Friday, August 31, 2012

The Perks of Being a Wallflower - Stephen Chbosky


Began reading to while away the time and to see why my 14-year-old was so infatuated with this book. Soon became smitten with the narrating hero myself and had to see how it ended.

Found it very similar to Salinger's 'The Catcher in the Rye' not only because the narrator is so reminiscent of Holden Caulfield.
Unexpected twist in the final chapter, though, adding depth to what precedes.

A bildungsroman with a peripeteia, then. And cute!




Thursday, August 30, 2012

Shakespeare, The World As Stage - Bill Bryson


Any English teacher working at a French Lycee is familiar with Bill Bryson. A particularly witty and observant American, he has lived in and written about Great Britain, the US and Australia, and therefore has extracts from his productions currently published in approximately 70% of all English text books at high school-level.

William Shakespeare probably does not need any particular introduction even to non-literary scholars, which is mostly what this book is about. I.e. the fact that we know so very little about him and yet presume to be so well-acquainted with him. As Bryson puts it, "he is a kind of literary equivalent of an electron - forever there and not there."

Bryson's ambition was to stick to mere facts, considering there has been enough unwarranted theories about Shakespeare's life already. In consequence, the book is more about Elizabethan and Jacobean England than it is about The Bard himself.
Not devoid of interest, however! And fun!


Everglades National Park, Florida


Even though I have so far visited only a moderate number of American National Parks, I have been mesmerized by every one I have seen. The Everglades conformed with this general impression.

The nature in these parks is always extravagant, breathtaking and fully coherent with my theory that the mere immensity of American Nature has left an impact on the average American's sense of proportions, which in turn would account for the fact that when you ask for a glass of soda in the US, you get a bucketful.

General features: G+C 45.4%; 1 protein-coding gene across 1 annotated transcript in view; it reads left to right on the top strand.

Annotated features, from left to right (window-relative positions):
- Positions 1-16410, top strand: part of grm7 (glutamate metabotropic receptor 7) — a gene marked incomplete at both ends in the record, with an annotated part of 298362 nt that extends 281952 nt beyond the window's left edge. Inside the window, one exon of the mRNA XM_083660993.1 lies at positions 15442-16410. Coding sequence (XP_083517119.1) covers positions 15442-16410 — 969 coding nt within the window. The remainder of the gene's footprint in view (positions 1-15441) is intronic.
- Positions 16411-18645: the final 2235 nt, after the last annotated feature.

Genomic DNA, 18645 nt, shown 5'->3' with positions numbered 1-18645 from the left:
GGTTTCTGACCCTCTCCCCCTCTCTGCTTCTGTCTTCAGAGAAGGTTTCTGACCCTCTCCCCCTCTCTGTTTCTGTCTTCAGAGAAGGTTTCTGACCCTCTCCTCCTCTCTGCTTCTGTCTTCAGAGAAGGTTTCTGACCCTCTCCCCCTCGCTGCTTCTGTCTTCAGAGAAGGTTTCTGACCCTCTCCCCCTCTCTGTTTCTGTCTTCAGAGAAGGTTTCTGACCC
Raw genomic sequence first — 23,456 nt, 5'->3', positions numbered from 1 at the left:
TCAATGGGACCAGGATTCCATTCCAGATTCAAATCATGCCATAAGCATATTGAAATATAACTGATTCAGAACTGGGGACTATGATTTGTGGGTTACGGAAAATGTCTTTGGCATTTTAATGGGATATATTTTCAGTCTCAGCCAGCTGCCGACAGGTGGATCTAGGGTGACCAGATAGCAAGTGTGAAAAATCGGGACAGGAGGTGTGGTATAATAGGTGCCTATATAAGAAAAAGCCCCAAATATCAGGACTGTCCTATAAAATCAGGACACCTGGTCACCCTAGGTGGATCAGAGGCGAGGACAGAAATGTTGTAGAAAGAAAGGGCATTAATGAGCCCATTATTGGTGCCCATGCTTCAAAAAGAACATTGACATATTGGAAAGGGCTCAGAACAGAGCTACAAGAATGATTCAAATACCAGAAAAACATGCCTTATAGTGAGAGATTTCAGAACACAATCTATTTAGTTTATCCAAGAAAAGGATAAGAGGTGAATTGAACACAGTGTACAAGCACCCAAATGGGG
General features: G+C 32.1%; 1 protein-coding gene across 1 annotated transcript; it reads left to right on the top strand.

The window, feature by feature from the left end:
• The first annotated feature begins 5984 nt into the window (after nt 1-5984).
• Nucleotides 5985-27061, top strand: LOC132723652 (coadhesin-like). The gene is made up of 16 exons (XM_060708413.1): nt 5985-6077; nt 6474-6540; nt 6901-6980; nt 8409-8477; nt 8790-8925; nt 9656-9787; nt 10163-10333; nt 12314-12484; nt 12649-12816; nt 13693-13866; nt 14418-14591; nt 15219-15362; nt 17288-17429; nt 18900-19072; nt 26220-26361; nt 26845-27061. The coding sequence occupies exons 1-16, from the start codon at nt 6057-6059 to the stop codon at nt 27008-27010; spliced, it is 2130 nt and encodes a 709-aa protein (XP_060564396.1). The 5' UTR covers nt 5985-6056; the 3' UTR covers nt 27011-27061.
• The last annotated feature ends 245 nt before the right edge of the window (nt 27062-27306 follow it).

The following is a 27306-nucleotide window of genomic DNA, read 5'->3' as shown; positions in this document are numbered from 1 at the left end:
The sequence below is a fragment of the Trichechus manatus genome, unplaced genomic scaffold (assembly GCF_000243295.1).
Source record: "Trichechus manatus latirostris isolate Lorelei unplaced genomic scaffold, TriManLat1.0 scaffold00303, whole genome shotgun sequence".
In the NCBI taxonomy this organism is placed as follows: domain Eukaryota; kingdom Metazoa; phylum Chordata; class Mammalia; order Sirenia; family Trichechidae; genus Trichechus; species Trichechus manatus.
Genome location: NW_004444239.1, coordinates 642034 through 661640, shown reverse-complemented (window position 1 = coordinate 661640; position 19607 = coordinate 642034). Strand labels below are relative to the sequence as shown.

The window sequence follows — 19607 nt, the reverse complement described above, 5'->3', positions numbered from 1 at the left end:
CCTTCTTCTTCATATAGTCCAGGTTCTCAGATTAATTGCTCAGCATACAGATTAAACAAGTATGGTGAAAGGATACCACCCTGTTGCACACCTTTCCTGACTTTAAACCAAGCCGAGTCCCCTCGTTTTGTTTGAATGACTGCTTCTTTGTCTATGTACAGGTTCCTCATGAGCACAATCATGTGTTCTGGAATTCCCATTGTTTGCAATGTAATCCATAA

We took the compulsory airboat tour, fed and held alligators, fawned over two three-week-old puma kittens, bought Seminole dream-catchers, transpired on the Fakahatchee boardwalk and finally concluded that the ill-famed Everglades mosquitoes are nothing but a myth, most likely invented by someone who has never (Ever) visited the north of Sweden in June.



Tuesday, August 28, 2012

The Dark Knight - C. Nolan (2008)


Men in tights do not do it for me, and never have.
In spite of this, I was lured by the name of the director into thinking this might still be worthwhile.

It wasn't.

What it was : Excruciatingly tedious. And long! 2 1/2 hours of a clueless Bale (in tights) running around with no script.


And For Your Feminist Information; the only woman present was nothing but cannon fodder. The Bechdel-test is more of a Bechdel-joke in this film.


Monday, August 27, 2012

O Magazine


It's not very high-brow, but then it's not E! Entertainment, either ; since my early teens, I have had a fondness for the feminine press and it only gets worse as I grow older.

Oprah Winfrey is not broadcast on French TV, so I can't say I used to watch the talkshow with any sort of regularity (or hardly at all, as a matter of fact...) but I relish her as a phenomenon ('self-made-black-woman' is so much more appealing than 'self-made-man', sorry guys) and read her magazine with pleasure. I find it intelligent and inspiring but wish for longer, deeper interviews.

Winfrey's magazine even has a Swedish wannabee (and the editor is not just any plain follower, but a 'self-made-immigrant-woman') :



Sunday, August 26, 2012

Everything Is Illuminated - Jonathan Safran Foer


Triple narratives, on three different time-spans, multiple narrators, plus extracts from an intratextual dictionary and even from a play... Complex and rich, particularly for a first novel!

Generally speaking, I tend to find pretentiousness extremely tedious.